The Tragedy Of Julius Caesar": Brutus Character Analysis

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Marcus Brutus’ inner conflict and motivation were a featured theme in William Shakespeare’s ‘The Tragedy of Julius Caesar. His series of poor decisions, because his actions were the cause of downfall and insurrection, led to liquidation and upheaval in the city he holds in his heart. We as the readers were able to go on the walk through his mind to put ourselves in his position to observe his actions and thought processes from a different standpoint. The ambition of the following is to analyze Brutus’ actions that led to his final decisions and his part in the conspiracy against Julius Caesar, as well as look at his reasoning and motives to compare them with those of Cassius and determine whether they are nobler or less noble.

Brutus is known as a ‘tragic hero’ in Shakespeare’s piece. He must choose between fidelity to his friend or fidelity to his country. This is the basis of his inner conflict, an ever-present thesis in the play. He rises as the most complex character; we see him battle with his mind. What meets the eye when it comes to his actions was true callousness, while he saw it as an act of defense against his people. His romanticism was a boon and a bane in the world of the play where egocentric ambition appears to overlook all, for it caused him miscalculations, yet to my mind, he lived up to Marc Antony’s description of him as “the noblest Roman of them all”.

Cassius stands serrated as an opposite to Brutus, who has a noble spirit. He was merely interested in his own life, and his traits relate to those of people we see in everyday life. His hard-boiled nature shows itself in Act I, Scene II. “That noble minds keep us ever with their likes; for who so firm that cannot be seduced? Caesar doth bear me hard, but he loves Brutus. If I were Brutus now, and he were Cassius, he should not humor me”

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From the reader’s position, we come to the debatable topic of whether or not he was right to join the plot of Caesar’s assassination on the Ides of March. This is where emotion and logic blend. In Brutus’ eyes, he saw that Caesar would destroy the Roman Structure that was the Senate and claim it as his, therefore he thought that killing him would prevent this. To take a look at it from the conspirators’ position, they did not know of Caesar’s plans, and that may have raised suspicion amongst them, in addition to Caesar refusing the crown thrice. In my conviction, Brutus lacked self-knowledge at times, for he allowed himself to easily be operated by Cassius. Had he been more in line with his strengths and weaknesses, he would have questioned Cassius and seen him as a puppet master, and cross-examined why he had such venom in his body for Caesar; why he went to means of public shaming like those of comparing him to “a girl”. I think aloud on this one; could it have been this way because he was in such a quandary, or was he blinded by the chances of his repute being ruined?

Brutus allowed Cassius to manipulate his emotions during his troubled state. Cassius ultimately convinces Brutus to join the conspirators by planting anonymous letters from Roman citizens around his home. The faked letters contained information saying Caesar’s removal would be better for Roman society. In my notion, he was wrong to join the conspirators based on this event. Rather than allowing himself to be manipulated, he should have taken the time to listen to himself rather than Cassius, who convinced him that once he took the crown, he’d abuse his great power and forget those who helped him when he was in need. Caesar was weak when he was drowning in the Tibus River. He pleaded “Help me, Cassius, or I sink! The conspirators did not bring their scandalous plan to a halt, but divulged that they were not killing him wrathfully, but “boldly”.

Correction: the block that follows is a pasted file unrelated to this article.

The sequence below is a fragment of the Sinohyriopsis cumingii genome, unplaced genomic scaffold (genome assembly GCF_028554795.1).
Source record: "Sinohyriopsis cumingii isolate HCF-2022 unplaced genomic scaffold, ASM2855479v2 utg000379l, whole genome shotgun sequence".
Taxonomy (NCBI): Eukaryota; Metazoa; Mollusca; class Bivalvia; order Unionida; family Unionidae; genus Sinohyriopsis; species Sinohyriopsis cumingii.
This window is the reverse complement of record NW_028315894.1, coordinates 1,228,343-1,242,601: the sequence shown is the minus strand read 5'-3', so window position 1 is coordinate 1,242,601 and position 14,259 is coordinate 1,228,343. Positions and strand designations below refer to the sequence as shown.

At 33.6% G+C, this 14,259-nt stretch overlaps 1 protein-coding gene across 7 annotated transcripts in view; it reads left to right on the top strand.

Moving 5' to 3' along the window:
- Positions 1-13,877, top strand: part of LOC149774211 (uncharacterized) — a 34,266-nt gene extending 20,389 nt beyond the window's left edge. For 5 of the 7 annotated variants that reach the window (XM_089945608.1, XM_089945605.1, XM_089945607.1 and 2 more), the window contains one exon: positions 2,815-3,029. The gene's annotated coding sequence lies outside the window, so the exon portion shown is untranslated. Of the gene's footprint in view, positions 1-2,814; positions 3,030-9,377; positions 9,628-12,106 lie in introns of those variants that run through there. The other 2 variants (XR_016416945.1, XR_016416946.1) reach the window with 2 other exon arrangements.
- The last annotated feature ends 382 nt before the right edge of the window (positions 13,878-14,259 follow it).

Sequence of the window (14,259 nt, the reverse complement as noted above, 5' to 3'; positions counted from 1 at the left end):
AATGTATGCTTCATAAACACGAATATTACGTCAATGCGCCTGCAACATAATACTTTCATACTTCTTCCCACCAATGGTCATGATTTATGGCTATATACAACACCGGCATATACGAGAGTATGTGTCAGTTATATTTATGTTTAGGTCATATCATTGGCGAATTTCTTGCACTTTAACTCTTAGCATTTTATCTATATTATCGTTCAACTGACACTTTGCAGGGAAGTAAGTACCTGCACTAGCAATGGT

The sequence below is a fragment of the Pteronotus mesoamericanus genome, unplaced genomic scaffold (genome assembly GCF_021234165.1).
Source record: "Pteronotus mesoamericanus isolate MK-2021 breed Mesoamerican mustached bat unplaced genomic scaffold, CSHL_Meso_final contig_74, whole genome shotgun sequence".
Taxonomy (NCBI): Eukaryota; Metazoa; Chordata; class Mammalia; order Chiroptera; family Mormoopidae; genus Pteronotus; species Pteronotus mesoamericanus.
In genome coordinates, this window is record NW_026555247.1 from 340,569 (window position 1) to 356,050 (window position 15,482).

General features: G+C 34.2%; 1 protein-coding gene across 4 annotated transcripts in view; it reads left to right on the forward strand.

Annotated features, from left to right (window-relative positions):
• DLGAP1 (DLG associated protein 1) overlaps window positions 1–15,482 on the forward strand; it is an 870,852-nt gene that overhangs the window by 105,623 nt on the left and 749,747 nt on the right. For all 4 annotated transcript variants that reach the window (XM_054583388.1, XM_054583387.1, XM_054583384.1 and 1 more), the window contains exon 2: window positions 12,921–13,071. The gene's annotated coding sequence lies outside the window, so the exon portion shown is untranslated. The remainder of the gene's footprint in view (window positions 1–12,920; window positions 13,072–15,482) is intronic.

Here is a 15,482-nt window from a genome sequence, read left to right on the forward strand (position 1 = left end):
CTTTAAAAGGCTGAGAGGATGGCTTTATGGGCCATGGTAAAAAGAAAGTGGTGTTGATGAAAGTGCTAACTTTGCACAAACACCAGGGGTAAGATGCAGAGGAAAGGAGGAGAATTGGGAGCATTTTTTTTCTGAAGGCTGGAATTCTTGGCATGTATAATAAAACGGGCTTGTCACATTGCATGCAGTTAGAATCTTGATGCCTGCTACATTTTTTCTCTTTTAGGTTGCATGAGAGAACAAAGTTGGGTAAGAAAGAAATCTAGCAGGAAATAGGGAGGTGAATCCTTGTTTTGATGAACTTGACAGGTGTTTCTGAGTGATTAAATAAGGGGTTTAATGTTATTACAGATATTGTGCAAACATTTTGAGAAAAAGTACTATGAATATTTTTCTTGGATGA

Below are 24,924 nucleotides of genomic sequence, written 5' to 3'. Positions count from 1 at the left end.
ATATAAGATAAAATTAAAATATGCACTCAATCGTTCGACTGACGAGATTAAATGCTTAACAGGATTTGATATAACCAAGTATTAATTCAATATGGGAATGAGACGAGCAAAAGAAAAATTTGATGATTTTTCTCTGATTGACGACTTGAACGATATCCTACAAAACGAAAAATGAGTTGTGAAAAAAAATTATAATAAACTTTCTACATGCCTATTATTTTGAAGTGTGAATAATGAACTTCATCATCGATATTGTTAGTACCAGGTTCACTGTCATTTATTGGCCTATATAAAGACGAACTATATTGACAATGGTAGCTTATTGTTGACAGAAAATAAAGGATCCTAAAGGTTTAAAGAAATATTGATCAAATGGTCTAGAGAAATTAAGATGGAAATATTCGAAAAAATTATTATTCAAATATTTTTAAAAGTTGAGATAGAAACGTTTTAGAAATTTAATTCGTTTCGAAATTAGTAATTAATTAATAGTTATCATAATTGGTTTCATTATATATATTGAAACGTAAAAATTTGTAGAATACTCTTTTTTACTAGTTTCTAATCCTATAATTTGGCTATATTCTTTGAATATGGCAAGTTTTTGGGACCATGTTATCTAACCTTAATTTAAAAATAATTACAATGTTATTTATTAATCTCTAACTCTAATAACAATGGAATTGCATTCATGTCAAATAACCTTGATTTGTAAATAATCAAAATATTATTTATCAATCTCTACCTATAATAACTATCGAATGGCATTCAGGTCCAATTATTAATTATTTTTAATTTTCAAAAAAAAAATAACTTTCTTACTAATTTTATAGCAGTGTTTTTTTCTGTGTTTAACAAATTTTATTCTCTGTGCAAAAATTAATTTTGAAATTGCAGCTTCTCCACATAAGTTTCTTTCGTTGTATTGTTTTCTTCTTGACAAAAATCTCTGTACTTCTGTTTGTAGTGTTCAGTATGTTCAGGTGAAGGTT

When making his final decisions, he has to choose between his relationship with Caesar and duties to keep Caesar’s ostensible ambition of tearing down the Roman Republic. He does, however, and his inner conflict comes to a close in Act II, Scene I, where he resolves it in his soliloquy. “I know no personal cause to spurn at hum, but for the general.” He asserts that he holds no grudges against Caesar, but must join the conspiracy for the common weal. A metaphor involving a serpent in his shell is introduced here, where our tragic hero refers to Caesar as a serpent who must be killed whilst he is still in the egg to prevent what is to come, “which hatched, would, as his kind, grow mischievous”.

It is almost undeniable that Brutus’ rationales are one of the most heavily discussed topics when it comes to Shakespeare’s tragedy. In his monologue, he claims his reasons are because he will become dangerous one day, and he cares for Rome more than anything. Is there more to Brutus’ mind than meets the eye? The Romans longed for Brutus to save them from the torment of tyrannous Caesar. Cassius managed to guilt-trip Brutus by saying that Caesar is praised like a god while they are slaves that fall to his feet, and sent fake letters to persuade him.

His saying “That my love for Caesar was no less than his, but that my love for Rome was greater than my love for Caesar” showed us that he did not intend to put an end to Caesar for the same reasons Cassius did. Brutus’ actions were far nobler than Cassius’. Cassius wanted to put a “sting” on Caesar for the grudge he holds against him, whereas Brutus’ motivation was because of his loyalty towards Rome. This demonstrates true allegiance and honorability in Brutus’ character. To execute a fellow citizen solely based on bitterness is nowhere near noble, but rather puerile.                           

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